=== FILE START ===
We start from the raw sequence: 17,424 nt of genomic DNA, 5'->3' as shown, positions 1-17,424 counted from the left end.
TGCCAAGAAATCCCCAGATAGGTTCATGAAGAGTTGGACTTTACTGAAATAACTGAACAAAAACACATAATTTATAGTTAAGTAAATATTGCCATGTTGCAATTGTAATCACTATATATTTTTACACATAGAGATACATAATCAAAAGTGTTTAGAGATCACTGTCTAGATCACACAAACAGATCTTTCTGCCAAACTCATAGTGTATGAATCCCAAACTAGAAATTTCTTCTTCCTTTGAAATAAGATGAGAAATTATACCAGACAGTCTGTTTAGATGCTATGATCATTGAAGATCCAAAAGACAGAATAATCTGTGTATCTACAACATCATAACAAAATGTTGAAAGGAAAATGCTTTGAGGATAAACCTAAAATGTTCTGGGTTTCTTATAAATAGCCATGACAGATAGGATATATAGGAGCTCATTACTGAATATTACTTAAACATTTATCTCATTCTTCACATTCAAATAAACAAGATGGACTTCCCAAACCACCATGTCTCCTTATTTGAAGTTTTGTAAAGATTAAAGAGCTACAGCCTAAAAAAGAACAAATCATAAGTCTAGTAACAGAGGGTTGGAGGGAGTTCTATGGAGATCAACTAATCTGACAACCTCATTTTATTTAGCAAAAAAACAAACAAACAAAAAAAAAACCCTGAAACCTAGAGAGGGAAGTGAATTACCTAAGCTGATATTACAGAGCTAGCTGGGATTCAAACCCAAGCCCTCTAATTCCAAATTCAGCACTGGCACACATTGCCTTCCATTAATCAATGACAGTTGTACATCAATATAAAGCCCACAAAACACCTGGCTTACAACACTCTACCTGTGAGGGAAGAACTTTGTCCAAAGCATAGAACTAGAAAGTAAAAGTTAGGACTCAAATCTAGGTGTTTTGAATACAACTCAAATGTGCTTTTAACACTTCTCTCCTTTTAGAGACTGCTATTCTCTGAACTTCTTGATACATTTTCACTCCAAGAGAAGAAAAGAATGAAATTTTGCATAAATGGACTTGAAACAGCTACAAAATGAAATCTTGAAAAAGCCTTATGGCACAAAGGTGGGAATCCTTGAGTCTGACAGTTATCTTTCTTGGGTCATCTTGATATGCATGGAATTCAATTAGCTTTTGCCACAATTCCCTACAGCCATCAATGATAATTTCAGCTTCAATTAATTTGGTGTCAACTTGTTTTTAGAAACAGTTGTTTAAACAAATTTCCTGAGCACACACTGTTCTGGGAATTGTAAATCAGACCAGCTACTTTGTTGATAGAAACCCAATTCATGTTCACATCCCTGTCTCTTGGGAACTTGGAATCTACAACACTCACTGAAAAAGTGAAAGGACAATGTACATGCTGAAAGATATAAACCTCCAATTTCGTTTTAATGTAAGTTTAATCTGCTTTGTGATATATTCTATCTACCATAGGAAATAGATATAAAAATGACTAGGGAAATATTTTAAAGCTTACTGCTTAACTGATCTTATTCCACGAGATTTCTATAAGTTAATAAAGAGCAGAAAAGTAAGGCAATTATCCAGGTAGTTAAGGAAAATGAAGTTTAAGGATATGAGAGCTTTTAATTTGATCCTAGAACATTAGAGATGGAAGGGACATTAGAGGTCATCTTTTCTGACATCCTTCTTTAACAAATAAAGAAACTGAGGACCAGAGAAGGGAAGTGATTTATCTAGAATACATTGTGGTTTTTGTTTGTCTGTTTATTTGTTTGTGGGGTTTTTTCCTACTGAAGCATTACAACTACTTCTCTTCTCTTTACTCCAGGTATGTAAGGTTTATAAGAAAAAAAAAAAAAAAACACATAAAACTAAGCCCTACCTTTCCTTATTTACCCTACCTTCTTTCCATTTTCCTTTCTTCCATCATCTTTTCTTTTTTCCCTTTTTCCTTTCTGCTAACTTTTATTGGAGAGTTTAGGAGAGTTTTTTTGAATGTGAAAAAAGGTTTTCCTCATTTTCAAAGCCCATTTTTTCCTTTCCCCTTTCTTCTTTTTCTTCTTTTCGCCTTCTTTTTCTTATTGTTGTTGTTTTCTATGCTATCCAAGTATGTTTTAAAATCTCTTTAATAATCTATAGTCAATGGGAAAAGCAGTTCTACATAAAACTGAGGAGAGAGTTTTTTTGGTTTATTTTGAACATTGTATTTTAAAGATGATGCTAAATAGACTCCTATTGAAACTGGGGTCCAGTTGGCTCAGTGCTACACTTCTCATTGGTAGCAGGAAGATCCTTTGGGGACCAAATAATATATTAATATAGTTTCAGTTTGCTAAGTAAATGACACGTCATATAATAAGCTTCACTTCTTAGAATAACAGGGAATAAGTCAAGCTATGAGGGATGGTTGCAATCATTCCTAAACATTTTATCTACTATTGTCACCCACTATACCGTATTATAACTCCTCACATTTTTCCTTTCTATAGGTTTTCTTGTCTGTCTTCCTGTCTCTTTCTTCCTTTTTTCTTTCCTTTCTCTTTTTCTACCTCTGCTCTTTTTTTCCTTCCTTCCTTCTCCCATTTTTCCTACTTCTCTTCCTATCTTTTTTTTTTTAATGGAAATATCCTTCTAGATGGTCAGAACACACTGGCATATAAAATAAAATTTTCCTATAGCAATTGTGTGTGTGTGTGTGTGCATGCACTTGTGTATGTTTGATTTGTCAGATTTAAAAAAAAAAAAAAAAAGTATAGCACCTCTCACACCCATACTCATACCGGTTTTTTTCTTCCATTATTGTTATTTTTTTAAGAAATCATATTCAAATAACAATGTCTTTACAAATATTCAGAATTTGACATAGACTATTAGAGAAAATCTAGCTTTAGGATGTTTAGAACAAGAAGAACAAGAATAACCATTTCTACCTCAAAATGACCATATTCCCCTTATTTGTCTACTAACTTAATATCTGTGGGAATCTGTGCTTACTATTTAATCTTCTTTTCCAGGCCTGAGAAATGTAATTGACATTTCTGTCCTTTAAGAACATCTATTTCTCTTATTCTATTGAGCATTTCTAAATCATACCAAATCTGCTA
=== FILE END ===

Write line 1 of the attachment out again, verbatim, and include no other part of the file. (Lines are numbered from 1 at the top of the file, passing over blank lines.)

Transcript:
We start from the raw sequence: 17,424 nt of genomic DNA, 5'->3' as shown, positions 1-17,424 counted from the left end.